Last Wednesday, our new (and very nice) upstairs neighbors had their cable and Internet connection set up. Not thinking much about it much when it happened, but things started to go awry when the cable company technicians knocked on our door first. I answered the door rather puzzled as one of the technicians asked which "apartment" was which. When I realized it was for our neighbors, the men went ahead and installed their cable and Internet. The deal was, as I found out the following day, the technicians not only unplugged our Internet connection, but cut the wire and left it dangling from the roof.
I checked with our neighbors to make sure their services were working, and when I found out they were, I called the cable company. The soonest another technician could come was Saturday afternoon, so I cleared out the entire day and waited. When the technician came out before 6pm, he was very friendly, and was done by 6:20. Now that things are back online (and I was credited for the days without service), all should be forgotten, right? Well, to me, this was a test of when to complain, and how to complain.
I've often said that my time in retail taught me that I shouldn't make a career in retail. But another result was dealing with complainers. There are the nasty ones (who often come out of the woodwork on the day after Thanksgiving and the day after Christmas), the mean-but-not-nasty, the whiners, the diplomatic, and so on. Thinking about how I complain, I take some caution as I don't want to be nasty or whiny. Since the most amount of complaining I do is more of a way to vent, I try to not make it ugly. But it can be so easy.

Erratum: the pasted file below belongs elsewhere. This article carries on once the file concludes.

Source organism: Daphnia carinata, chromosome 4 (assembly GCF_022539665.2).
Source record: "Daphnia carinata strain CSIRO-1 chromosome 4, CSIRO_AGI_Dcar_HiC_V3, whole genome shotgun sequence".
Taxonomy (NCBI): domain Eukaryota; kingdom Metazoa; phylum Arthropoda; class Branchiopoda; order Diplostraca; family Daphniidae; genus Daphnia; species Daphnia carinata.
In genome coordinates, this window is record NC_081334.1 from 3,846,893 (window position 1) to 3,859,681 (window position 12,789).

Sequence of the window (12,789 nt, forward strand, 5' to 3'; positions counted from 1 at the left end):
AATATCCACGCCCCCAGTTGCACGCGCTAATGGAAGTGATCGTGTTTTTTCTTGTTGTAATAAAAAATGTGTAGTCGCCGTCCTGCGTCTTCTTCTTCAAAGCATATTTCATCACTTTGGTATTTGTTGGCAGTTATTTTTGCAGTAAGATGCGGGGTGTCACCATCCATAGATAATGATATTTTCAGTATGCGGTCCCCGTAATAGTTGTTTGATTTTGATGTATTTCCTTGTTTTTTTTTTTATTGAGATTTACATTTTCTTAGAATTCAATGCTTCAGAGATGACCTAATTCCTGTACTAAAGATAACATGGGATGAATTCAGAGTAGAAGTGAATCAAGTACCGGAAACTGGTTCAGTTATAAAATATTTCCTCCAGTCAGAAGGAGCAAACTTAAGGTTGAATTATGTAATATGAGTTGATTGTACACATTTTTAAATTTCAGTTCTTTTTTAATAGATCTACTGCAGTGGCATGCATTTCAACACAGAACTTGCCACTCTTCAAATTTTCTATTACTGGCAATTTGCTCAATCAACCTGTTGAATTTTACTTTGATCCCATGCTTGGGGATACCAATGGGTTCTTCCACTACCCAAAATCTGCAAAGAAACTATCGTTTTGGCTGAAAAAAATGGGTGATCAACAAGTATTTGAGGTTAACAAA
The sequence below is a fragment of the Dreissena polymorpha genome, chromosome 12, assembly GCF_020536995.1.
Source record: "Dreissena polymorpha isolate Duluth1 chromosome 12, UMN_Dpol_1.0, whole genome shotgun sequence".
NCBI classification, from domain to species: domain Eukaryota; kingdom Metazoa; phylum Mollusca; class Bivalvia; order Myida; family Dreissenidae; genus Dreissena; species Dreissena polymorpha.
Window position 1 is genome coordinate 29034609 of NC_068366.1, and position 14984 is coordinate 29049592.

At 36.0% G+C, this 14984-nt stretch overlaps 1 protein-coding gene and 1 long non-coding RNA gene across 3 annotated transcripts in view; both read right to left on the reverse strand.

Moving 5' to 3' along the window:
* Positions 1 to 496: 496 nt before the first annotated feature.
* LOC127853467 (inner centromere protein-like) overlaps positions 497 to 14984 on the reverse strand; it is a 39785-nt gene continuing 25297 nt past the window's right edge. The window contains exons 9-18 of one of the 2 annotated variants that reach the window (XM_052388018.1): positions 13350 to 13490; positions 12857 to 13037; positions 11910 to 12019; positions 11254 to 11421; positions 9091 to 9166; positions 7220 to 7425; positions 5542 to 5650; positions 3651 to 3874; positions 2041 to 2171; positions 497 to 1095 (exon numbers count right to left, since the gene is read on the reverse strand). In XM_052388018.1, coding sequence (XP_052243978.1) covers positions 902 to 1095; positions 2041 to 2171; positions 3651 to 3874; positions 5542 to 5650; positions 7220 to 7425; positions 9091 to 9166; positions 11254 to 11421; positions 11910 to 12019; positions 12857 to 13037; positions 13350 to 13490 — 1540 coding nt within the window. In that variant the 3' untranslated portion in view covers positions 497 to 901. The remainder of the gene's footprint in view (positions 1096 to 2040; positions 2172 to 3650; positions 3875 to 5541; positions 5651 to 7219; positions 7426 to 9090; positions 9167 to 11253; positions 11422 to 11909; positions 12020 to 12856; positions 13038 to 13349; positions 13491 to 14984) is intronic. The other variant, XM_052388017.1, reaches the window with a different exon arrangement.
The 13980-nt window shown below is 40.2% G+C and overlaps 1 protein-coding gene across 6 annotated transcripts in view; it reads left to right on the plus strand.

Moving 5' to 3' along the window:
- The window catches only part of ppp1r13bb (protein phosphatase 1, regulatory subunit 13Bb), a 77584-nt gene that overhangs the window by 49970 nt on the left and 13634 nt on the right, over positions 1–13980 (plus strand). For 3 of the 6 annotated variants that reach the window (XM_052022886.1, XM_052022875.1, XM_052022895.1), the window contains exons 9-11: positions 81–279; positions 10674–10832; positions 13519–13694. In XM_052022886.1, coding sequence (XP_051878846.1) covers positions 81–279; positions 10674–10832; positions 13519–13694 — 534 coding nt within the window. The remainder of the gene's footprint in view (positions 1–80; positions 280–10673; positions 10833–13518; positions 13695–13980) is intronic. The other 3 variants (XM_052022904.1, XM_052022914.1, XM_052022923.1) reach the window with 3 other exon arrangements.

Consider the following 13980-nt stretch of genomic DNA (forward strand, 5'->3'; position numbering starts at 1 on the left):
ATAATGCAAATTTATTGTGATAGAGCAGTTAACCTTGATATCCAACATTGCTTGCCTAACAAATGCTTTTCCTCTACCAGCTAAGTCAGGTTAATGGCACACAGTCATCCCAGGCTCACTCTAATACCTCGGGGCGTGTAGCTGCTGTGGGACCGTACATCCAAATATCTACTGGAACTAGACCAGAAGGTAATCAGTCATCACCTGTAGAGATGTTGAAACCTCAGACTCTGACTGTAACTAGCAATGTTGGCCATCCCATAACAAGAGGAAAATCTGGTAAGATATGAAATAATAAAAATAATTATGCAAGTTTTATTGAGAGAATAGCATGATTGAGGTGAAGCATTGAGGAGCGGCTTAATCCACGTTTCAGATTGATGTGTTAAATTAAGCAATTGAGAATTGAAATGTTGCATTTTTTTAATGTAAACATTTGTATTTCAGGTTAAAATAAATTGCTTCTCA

I could have called up the cable company and chewed them out. I could have chewed out the technician that came out on Saturday for the ones that came out on Wednesday. I could have screamed at the billing people for the slight inconvenience. Hell, I could have unfairly blamed my neighbors for all of this. But no to all of these. I'm just not that kind of person.
It's like the small disclaimer that ran in every issue I wrote for Punk Planet: the views of the records are squarely those of the writer, not necessarily the entire staff. Still, to the world at large, the name of the company you work for is bigger (and more well-known) than its individuals. You definitely want to present something that is consistent for the whole company, but not everybody does everything right (and not everybody does everything wrong). Things go afoul, and instead of forever holding a grudge about it, I try to look for a way to get things fixed.